To engage all the readers in a classroom, consider adding books from many different genres. Whether it’s short stories, poetry collections, fantasy novels or historical fiction, every student is going to gravitate toward a different writing style and subject matter.

To get kids excited about history, social studies and more, it’s helpful to include a variety of informational genres including biographies, autobiographies, narrative nonfiction and expository nonfiction. You never know which format will resonate most, so share them all!

6. Does this classroom library offer a range of reading difficulty?  

Does the classroom library have enough above, below and on-level books to meet every student where they are? Does it include enough high/low titles? Consider guided reading and Lexile levels to provide books at the right grade and interest level for students.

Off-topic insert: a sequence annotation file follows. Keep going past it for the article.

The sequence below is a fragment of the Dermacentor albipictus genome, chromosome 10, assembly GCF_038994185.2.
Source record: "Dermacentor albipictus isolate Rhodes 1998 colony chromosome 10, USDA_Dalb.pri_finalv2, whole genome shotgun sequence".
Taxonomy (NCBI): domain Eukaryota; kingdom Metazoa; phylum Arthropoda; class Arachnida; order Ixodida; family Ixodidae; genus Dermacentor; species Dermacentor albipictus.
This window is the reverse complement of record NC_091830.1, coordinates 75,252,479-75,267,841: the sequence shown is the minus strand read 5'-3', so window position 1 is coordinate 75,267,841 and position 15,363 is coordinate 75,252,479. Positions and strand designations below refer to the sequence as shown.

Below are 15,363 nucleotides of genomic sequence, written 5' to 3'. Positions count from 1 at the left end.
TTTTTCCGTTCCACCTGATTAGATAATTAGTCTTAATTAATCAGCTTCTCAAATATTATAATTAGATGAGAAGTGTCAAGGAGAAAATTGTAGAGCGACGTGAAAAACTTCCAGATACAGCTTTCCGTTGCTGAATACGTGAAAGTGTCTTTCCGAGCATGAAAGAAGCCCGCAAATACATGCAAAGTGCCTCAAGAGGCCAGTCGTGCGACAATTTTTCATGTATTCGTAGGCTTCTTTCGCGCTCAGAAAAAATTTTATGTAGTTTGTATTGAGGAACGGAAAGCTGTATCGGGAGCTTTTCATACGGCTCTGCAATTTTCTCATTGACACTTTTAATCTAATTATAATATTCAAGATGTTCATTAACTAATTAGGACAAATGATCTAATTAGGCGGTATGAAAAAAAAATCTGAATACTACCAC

7. Do the books provide cross-curricular opportunities? 

Books can give students a new way to understand a lesson with which they are struggling. By adding titles in content areas like social studies, S.T.E.M. and more, you can help students get excited about a subject they formerly disliked and build cross-curricular confidence.

8. Do these titles give students enough variety and choice in what they are reading? 

To help reluctant readers become engaged readers, try giving them a voice in what they get to read. When you provide a wide variety of titles, every student in the class can find a book to which they relate. Consider including multiple books about the same topics, and use Booksource’s classroom library management tool, Booksource Classroom, to track which titles are the most popular.

9. Do these titles support Social Emotional Learning and help students navigate their world? 

The world can be an overwhelming place at any age, and books can provide a healthy outlet for students coping with the challenges of day-to-day life. SEL books are great for promoting empathy, teaching students how to resolve conflicts and showing kids how to cope with big feelings.

10. Are these books diverse and inclusive? Do they represent all students in the classroom?